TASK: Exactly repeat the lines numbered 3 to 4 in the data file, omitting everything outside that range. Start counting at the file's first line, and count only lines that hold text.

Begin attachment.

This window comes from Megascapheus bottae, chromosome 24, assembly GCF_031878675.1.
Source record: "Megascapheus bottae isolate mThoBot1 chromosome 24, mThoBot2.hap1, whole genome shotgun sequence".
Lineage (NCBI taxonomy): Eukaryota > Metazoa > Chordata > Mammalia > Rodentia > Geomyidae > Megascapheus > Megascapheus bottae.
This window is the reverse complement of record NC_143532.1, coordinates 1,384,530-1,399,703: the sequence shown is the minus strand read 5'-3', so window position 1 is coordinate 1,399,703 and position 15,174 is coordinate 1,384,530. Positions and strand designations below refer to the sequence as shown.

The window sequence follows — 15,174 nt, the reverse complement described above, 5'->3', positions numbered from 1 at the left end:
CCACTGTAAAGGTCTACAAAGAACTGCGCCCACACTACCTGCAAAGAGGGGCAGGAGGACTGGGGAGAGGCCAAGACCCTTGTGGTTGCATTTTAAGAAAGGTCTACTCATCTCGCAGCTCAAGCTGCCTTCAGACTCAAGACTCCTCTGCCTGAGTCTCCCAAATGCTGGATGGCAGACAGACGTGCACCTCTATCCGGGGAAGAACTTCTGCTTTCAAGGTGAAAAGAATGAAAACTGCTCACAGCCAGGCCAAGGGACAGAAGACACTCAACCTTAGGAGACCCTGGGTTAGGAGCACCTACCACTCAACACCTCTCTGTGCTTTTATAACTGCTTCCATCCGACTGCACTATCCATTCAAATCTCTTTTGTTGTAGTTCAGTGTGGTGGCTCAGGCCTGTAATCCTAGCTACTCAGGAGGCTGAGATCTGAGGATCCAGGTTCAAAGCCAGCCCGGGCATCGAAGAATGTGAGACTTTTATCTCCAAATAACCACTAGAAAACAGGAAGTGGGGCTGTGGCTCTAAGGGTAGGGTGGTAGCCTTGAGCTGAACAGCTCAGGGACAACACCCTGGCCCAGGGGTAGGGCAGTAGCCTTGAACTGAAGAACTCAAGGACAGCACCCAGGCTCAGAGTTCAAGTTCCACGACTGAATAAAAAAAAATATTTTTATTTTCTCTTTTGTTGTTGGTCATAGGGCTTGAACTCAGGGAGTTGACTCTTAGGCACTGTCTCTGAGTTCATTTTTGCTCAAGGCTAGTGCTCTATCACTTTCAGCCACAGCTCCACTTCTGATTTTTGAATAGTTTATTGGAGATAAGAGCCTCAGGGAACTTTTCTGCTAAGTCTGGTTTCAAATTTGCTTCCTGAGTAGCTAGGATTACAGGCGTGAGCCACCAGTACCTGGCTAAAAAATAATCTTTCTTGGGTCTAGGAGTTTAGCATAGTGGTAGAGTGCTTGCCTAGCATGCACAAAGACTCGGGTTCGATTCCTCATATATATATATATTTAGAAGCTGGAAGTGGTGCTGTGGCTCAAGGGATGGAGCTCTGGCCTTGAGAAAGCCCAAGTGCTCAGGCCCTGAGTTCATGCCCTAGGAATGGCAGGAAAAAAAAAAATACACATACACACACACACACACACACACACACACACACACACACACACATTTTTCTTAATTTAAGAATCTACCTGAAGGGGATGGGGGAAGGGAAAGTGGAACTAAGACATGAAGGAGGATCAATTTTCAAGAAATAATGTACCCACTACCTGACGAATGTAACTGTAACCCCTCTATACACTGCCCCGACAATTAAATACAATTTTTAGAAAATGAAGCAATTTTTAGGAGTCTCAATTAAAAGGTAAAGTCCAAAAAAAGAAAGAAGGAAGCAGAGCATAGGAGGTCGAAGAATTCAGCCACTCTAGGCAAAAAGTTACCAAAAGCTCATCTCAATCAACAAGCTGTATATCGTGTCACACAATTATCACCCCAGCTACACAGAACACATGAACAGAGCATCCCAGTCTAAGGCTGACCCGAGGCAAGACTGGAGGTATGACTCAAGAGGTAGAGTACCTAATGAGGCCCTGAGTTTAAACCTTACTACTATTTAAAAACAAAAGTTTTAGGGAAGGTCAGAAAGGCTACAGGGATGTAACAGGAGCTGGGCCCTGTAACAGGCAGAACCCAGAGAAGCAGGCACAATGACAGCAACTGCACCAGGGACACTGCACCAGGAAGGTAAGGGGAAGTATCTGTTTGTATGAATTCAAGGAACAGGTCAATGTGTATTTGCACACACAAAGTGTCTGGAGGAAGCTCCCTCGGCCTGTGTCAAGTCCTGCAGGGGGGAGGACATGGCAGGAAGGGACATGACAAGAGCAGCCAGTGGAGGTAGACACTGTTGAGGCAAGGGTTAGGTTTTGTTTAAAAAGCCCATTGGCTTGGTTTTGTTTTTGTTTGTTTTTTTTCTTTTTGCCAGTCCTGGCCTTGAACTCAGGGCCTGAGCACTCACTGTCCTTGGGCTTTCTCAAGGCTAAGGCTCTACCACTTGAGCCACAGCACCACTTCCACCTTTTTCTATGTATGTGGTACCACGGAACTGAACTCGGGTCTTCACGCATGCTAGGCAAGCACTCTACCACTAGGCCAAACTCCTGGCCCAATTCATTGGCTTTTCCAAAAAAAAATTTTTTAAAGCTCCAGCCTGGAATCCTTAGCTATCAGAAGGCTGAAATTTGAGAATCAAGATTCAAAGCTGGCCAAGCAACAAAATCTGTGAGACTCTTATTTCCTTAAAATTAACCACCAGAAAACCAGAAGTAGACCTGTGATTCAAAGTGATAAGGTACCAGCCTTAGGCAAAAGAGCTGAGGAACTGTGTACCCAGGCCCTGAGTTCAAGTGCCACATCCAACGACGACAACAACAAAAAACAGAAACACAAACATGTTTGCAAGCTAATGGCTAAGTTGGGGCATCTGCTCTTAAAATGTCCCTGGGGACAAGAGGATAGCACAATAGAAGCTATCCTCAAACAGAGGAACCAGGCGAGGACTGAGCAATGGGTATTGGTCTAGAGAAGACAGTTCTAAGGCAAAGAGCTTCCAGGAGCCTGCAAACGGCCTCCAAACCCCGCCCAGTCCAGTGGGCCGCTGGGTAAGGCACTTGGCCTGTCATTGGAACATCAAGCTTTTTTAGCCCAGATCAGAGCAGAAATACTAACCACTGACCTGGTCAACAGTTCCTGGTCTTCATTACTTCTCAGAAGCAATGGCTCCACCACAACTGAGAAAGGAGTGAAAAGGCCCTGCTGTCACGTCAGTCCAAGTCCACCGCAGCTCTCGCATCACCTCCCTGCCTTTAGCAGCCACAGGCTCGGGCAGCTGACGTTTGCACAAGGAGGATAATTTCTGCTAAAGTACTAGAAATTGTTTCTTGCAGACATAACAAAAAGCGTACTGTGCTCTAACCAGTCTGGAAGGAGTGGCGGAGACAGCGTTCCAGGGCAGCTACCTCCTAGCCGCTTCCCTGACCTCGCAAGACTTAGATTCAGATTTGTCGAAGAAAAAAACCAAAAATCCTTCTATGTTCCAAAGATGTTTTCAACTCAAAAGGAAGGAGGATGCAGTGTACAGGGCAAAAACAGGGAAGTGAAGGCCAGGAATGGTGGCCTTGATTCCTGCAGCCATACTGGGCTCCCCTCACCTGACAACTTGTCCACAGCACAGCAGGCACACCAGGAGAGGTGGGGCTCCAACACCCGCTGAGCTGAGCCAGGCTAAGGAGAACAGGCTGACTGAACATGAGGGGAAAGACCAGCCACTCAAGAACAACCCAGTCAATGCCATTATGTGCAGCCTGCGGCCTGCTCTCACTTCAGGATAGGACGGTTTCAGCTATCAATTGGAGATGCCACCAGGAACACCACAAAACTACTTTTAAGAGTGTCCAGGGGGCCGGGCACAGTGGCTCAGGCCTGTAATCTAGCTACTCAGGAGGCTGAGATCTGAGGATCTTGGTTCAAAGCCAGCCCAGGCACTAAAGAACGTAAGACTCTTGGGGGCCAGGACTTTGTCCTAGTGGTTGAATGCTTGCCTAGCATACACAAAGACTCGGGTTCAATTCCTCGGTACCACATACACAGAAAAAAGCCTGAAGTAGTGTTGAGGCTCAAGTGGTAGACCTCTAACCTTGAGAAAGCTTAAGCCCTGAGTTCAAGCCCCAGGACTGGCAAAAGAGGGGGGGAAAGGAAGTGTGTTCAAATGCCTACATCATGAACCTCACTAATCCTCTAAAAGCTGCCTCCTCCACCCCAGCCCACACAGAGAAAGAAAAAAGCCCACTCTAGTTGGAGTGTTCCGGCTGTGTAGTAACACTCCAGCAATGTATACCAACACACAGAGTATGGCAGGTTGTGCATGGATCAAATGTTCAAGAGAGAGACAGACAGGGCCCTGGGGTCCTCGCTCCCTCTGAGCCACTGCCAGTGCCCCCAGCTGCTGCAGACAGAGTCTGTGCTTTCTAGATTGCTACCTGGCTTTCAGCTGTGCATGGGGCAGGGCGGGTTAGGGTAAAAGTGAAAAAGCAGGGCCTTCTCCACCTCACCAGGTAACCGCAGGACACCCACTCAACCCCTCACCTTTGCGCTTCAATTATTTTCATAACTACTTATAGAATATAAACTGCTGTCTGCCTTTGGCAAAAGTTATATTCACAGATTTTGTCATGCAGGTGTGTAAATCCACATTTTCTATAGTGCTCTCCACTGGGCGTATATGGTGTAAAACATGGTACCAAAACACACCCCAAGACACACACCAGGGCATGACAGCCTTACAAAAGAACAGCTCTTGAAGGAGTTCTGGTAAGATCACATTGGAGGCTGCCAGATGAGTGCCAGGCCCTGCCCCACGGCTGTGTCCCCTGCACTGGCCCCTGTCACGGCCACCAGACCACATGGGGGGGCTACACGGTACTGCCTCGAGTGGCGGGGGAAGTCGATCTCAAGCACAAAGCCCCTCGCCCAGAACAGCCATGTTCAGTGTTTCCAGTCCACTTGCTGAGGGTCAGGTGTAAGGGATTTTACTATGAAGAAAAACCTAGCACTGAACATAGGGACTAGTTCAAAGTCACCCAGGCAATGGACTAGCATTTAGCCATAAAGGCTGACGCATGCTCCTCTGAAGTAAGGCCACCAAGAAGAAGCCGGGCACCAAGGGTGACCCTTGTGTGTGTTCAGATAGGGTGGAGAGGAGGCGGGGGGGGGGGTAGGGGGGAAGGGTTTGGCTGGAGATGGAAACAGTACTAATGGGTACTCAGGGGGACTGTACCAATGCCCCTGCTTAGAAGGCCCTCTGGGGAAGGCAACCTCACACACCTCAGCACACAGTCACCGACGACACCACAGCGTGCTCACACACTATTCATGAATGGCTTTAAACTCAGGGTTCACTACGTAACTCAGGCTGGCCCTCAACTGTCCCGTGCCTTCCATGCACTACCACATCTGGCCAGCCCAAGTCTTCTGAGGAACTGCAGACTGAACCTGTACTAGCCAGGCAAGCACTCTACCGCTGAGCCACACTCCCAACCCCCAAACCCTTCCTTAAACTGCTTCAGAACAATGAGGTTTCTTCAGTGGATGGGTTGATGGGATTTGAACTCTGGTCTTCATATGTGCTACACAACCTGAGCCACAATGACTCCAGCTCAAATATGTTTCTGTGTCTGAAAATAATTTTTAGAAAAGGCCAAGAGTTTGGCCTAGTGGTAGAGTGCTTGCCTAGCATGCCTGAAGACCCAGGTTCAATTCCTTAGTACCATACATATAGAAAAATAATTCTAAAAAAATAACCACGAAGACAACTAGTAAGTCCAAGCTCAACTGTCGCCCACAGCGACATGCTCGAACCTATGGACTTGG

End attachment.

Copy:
Lineage (NCBI taxonomy): Eukaryota > Metazoa > Chordata > Mammalia > Rodentia > Geomyidae > Megascapheus > Megascapheus bottae.
This window is the reverse complement of record NC_143532.1, coordinates 1,384,530-1,399,703: the sequence shown is the minus strand read 5'-3', so window position 1 is coordinate 1,399,703 and position 15,174 is coordinate 1,384,530. Positions and strand designations below refer to the sequence as shown.